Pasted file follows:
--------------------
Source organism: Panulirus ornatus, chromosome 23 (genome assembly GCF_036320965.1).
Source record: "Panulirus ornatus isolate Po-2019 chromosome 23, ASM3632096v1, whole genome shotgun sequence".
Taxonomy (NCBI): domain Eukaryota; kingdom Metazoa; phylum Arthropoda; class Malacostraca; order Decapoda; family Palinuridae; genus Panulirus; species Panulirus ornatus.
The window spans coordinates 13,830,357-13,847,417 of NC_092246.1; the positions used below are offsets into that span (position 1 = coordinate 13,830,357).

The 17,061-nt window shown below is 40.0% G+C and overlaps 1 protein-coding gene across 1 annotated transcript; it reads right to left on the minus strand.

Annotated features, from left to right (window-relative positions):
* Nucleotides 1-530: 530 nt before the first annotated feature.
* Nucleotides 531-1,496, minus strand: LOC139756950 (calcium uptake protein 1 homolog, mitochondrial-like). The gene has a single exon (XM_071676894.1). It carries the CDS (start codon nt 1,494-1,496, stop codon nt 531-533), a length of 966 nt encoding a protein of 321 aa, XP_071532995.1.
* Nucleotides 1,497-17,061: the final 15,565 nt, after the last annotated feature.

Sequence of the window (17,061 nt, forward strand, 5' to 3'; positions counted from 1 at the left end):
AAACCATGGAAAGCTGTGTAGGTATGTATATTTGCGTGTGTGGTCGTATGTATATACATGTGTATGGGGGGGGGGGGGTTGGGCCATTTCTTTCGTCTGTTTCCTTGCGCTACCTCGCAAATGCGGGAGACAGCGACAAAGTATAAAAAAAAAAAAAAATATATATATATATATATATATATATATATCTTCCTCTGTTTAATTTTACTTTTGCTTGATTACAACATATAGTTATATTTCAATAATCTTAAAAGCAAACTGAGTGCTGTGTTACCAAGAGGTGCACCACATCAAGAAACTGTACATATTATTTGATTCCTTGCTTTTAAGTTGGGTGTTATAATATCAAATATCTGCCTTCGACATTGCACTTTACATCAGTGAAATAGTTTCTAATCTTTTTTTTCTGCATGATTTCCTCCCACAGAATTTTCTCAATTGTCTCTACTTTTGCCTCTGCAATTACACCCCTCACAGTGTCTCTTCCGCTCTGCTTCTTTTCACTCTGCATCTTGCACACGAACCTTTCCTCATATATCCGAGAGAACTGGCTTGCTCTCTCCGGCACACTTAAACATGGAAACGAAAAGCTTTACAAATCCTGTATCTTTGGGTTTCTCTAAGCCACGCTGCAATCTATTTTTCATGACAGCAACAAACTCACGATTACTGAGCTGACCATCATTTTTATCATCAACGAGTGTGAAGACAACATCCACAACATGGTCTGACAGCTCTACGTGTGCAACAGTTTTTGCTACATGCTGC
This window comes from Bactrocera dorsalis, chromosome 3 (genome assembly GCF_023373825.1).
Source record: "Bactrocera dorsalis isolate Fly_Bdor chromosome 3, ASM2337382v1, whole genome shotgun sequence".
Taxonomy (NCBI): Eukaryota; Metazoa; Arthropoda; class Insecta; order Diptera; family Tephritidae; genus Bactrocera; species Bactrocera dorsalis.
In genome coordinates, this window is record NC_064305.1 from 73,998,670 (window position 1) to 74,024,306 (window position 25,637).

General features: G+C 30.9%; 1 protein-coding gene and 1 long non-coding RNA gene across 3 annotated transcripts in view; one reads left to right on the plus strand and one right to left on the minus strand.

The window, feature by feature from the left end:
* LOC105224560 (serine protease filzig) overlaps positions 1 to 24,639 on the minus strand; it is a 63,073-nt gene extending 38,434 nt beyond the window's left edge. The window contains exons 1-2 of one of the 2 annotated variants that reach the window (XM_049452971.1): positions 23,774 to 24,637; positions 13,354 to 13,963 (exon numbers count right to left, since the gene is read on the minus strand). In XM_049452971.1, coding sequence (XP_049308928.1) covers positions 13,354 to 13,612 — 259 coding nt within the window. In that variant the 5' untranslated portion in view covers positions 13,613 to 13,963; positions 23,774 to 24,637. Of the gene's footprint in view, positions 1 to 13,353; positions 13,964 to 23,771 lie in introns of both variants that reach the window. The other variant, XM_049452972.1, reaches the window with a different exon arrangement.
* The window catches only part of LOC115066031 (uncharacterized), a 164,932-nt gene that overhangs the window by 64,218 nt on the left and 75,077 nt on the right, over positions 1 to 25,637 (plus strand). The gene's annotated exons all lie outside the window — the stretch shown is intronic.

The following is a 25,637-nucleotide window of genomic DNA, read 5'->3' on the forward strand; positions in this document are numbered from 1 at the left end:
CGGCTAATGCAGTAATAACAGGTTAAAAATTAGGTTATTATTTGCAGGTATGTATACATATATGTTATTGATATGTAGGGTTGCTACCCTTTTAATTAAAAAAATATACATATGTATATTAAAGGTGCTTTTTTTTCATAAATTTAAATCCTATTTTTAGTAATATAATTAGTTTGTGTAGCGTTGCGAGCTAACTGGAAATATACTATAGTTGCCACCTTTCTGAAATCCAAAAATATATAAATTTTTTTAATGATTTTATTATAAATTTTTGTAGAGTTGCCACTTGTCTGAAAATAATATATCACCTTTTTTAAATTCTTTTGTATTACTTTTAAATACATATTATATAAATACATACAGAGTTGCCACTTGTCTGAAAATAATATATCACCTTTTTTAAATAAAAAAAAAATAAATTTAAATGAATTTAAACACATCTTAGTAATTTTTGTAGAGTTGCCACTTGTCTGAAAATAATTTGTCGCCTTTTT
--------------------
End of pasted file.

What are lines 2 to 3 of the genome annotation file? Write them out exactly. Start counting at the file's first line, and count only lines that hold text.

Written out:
Source record: "Panulirus ornatus isolate Po-2019 chromosome 23, ASM3632096v1, whole genome shotgun sequence".
Taxonomy (NCBI): domain Eukaryota; kingdom Metazoa; phylum Arthropoda; class Malacostraca; order Decapoda; family Palinuridae; genus Panulirus; species Panulirus ornatus.